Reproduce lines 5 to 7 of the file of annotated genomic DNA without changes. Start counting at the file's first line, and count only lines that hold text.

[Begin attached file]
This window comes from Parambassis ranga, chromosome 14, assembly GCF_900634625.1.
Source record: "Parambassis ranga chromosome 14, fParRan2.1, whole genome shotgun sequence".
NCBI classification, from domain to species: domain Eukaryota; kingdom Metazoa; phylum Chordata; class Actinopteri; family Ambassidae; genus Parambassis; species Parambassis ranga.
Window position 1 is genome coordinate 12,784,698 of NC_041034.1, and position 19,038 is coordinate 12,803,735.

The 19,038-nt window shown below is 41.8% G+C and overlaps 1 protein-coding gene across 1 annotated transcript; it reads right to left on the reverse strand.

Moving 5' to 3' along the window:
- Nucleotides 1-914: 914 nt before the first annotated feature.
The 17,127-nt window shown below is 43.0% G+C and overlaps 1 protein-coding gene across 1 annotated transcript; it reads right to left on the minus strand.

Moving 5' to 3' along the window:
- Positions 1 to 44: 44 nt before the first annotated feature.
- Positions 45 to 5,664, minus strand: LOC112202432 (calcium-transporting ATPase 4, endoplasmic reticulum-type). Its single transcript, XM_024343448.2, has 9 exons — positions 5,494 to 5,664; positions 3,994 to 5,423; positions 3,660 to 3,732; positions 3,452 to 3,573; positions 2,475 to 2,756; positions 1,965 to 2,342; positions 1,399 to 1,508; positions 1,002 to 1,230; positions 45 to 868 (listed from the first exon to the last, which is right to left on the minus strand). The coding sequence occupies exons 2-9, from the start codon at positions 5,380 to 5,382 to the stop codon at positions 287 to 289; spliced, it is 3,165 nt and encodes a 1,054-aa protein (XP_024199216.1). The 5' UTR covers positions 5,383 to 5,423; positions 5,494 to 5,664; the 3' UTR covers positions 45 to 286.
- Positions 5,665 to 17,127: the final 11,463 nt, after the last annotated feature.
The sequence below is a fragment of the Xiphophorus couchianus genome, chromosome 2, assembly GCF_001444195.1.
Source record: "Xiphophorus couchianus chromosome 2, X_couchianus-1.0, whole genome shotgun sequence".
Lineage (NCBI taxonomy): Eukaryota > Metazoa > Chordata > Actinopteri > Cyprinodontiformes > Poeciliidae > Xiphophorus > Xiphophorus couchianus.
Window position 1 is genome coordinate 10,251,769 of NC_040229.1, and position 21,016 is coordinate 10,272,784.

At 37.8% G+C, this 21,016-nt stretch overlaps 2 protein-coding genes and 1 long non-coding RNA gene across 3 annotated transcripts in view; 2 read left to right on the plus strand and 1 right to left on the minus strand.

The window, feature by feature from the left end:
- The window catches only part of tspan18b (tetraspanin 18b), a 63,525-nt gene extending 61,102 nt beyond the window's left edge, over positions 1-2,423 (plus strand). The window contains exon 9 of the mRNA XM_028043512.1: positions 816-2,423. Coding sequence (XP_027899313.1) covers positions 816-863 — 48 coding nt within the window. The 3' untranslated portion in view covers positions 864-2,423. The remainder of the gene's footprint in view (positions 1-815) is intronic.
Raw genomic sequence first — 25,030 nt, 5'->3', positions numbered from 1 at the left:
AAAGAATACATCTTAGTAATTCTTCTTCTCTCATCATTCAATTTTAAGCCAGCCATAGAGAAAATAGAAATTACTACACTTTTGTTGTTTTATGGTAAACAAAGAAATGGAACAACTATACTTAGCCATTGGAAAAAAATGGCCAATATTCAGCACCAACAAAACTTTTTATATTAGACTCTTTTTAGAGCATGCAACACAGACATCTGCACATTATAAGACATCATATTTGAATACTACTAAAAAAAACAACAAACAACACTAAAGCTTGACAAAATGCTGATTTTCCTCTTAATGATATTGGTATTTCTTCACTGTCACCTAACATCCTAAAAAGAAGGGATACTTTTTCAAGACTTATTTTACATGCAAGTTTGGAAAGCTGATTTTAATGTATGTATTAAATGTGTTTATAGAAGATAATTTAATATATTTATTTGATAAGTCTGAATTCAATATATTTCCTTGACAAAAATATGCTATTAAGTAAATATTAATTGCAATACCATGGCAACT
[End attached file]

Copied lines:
The 19,038-nt window shown below is 41.8% G+C and overlaps 1 protein-coding gene across 1 annotated transcript; it reads right to left on the reverse strand.

Moving 5' to 3' along the window:
- Nucleotides 1-914: 914 nt before the first annotated feature.